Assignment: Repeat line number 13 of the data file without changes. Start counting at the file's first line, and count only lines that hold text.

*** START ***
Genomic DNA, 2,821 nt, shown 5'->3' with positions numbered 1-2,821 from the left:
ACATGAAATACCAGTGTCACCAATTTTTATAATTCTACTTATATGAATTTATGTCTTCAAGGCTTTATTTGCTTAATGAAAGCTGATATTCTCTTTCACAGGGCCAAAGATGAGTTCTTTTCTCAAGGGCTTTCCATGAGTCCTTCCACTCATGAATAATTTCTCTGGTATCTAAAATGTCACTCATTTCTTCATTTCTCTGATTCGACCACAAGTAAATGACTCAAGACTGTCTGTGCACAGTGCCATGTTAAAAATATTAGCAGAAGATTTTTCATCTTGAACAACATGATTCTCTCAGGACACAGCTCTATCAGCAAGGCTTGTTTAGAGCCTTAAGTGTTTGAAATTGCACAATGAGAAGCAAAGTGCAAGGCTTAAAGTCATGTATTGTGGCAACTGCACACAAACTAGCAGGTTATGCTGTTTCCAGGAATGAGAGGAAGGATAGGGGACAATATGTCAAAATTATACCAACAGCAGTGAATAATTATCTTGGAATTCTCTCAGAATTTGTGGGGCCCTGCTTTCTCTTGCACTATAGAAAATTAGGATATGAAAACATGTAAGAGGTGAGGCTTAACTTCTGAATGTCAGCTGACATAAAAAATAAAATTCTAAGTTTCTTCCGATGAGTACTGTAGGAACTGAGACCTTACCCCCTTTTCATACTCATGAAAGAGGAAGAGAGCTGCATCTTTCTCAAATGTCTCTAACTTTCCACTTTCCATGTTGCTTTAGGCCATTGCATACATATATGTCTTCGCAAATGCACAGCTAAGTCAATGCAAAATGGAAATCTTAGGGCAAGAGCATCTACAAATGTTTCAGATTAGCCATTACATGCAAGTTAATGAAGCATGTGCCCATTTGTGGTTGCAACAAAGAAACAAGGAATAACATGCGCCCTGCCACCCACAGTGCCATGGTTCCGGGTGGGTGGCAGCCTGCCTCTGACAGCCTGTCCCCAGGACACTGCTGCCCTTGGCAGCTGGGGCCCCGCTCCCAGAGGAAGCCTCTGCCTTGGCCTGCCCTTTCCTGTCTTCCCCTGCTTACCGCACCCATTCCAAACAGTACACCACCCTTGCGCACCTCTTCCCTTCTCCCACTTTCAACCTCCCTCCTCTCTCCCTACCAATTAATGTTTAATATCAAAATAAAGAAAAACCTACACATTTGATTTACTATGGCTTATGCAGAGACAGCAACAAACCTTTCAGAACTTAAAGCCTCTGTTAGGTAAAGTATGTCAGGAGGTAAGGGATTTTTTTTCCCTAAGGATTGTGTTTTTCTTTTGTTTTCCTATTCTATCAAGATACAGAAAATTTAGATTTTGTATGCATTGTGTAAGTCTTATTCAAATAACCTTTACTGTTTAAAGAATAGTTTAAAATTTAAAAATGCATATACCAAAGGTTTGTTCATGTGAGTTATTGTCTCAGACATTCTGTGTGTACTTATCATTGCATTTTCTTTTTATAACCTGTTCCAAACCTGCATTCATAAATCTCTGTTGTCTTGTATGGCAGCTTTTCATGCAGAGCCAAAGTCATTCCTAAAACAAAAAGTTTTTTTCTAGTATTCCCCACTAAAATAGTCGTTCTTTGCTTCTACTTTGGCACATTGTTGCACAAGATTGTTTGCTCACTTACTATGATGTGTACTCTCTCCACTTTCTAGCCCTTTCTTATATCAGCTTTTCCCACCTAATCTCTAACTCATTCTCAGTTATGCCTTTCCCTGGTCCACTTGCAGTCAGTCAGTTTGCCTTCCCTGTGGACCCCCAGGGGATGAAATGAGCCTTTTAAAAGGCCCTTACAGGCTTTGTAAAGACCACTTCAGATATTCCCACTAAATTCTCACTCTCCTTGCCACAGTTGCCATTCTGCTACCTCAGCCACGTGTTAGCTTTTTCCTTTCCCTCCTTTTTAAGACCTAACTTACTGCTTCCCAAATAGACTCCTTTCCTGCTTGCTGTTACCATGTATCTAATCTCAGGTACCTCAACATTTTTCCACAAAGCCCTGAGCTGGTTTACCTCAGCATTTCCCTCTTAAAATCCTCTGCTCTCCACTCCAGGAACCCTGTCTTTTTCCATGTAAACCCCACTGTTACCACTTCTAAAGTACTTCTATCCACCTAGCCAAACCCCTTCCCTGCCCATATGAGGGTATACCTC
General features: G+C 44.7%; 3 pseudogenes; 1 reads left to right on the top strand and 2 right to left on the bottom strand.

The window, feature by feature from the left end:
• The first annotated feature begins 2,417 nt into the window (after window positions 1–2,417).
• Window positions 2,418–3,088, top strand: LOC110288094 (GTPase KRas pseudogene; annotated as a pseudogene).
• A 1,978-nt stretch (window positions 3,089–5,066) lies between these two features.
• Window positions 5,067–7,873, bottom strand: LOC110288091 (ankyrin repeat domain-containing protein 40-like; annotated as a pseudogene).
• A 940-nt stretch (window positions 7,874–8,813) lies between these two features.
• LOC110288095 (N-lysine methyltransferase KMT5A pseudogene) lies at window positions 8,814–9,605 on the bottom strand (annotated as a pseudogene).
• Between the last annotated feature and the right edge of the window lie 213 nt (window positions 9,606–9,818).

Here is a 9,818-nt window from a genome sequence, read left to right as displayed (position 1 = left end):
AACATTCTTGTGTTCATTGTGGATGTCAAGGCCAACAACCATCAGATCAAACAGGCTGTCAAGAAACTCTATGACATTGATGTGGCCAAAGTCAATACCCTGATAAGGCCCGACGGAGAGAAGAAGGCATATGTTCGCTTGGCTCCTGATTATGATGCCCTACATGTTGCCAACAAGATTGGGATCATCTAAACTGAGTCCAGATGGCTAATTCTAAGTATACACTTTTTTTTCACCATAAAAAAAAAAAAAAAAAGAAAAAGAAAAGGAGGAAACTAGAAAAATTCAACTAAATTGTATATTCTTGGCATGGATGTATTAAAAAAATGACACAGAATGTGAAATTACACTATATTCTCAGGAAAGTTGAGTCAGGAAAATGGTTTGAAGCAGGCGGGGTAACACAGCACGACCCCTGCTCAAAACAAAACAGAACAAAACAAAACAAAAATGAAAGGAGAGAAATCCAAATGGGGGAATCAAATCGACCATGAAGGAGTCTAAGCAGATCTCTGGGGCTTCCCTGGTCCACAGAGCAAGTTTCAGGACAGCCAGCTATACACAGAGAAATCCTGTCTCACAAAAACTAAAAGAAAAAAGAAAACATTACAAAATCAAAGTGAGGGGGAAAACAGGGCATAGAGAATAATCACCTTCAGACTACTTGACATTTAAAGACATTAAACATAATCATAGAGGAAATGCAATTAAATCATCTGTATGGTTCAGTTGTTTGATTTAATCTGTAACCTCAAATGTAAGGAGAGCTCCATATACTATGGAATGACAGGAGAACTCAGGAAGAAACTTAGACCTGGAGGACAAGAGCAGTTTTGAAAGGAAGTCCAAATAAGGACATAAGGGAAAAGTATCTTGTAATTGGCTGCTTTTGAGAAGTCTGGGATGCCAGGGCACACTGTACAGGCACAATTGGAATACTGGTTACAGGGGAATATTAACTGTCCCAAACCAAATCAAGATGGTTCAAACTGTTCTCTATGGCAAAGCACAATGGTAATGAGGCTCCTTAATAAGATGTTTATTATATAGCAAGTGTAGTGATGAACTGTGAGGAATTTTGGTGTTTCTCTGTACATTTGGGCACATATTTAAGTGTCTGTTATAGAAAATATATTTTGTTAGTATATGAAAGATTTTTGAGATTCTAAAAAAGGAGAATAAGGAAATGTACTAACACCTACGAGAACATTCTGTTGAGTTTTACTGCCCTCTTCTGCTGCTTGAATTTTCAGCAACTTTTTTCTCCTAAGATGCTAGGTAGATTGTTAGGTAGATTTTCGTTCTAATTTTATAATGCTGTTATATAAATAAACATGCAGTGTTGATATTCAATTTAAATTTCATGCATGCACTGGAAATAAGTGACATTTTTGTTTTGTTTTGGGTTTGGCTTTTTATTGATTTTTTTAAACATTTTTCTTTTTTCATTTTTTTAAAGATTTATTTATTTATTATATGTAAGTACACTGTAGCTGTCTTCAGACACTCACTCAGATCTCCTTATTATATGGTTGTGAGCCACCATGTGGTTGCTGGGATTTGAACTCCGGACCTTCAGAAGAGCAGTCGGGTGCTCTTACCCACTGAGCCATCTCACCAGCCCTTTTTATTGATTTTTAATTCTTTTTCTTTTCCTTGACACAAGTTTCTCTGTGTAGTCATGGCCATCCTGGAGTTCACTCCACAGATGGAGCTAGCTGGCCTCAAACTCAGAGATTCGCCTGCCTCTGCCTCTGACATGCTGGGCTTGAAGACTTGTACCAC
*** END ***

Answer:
AACATTCTTGTGTTCATTGTGGATGTCAAGGCCAACAACCATCAGATCAAACAGGCTGTCAAGAAACTCTATGACATTGATGTGGCCAAAGTCAATACCCTGATAAGGCCCGACGGAGAGAAGAAGGCATATGTTCGCTTGGCTCCTGATTATGATGCCCTACATGTTGCCAACAAGATTGGGATCATCTAAACTGAGTCCAGATGGCTAATTCTAAGTATACACTTTTTTTTCACCATAAAAAAAAAAAAAAAAAGAAAAAGAAAAGGAGGAAACTAGAAAAATTCAACTAAATTGTATATTCTTGGCATGGATGTATTAAAAAAATGACACAGAATGTGAAATTACACTATATTCTCAGGAAAGTTGAGTCAGGAAAATGGTTTGAAGCAGGCGGGGTAACACAGCACGACCCCTGCTCAAAACAAAACAGAACAAAACAAAACAAAAATGAAAGGAGAGAAATCCAAATGGGGGAATCAAATCGACCATGAAGGAGTCTAAGCAGATCTCTGGGGCTTCCCTGGTCCACAGAGCAAGTTTCAGGACAGCCAGCTATACACAGAGAAATCCTGTCTCACAAAAACTAAAAGAAAAAAGAAAACATTACAAAATCAAAGTGAGGGGGAAAACAGGGCATAGAGAATAATCACCTTCAGACTACTTGACATTTAAAGACATTAAACATAATCATAGAGGAAATGCAATTAAATCATCTGTATGGTTCAGTTGTTTGATTTAATCTGTAACCTCAAATGTAAGGAGAGCTCCATATACTATGGAATGACAGGAGAACTCAGGAAGAAACTTAGACCTGGAGGACAAGAGCAGTTTTGAAAGGAAGTCCAAATAAGGACATAAGGGAAAAGTATCTTGTAATTGGCTGCTTTTGAGAAGTCTGGGATGCCAGGGCACACTGTACAGGCACAATTGGAATACTGGTTACAGGGGAATATTAACTGTCCCAAACCAAATCAAGATGGTTCAAACTGTTCTCTATGGCAAAGCACAATGGTAATGAGGCTCCTTAATAAGATGTTTATTATATAGCAAGTGTAGTGATGAACTGTGAGGAATTTTGGTGTTTCTCTGTACATTTGGGCACATATTTAAGTGTCTGTTATAGAAAATATATTTTGTTAGTATATGAAAGATTTTTGAGATTCTAAAAAAGGAGAATAAGGAAATGTACTAACACCTACGAGAACATTCTGTTGAGTTTTACTGCCCTCTTCTGCTGCTTGAATTTTCAGCAACTTTTTTCTCCTAAGATGCTAGGTAGATTGTTAGGTAGATTTTCGTTCTAATTTTATAATGCTGTTATATAAATAAACATGCAGTGTTGATATTCAATTTAAATTTCATGCATGCACTGGAAATAAGTGACATTTTTGTTTTGTTTTGGGTTTGGCTTTTTATTGATTTTTTTAAACATTTTTCTTTTTTCATTTTTTTAAAGATTTATTTATTTATTATATGTAAGTACACTGTAGCTGTCTTCAGACACTCACTCAGATCTCCTTATTATATGGTTGTGAGCCACCATGTGGTTGCTGGGATTTGAACTCCGGACCTTCAGAAGAGCAGTCGGGTGCTCTTACCCACTGAGCCATCTCACCAGCCCTTTTTATTGATTTTTAATTCTTTTTCTTTTCCTTGACACAAGTTTCTCTGTGTAGTCATGGCCATCCTGGAGTTCACTCCACAGATGGAGCTAGCTGGCCTCAAACTCAGAGATTCGCCTGCCTCTGCCTCTGACATGCTGGGCTTGAAGACTTGTACCAC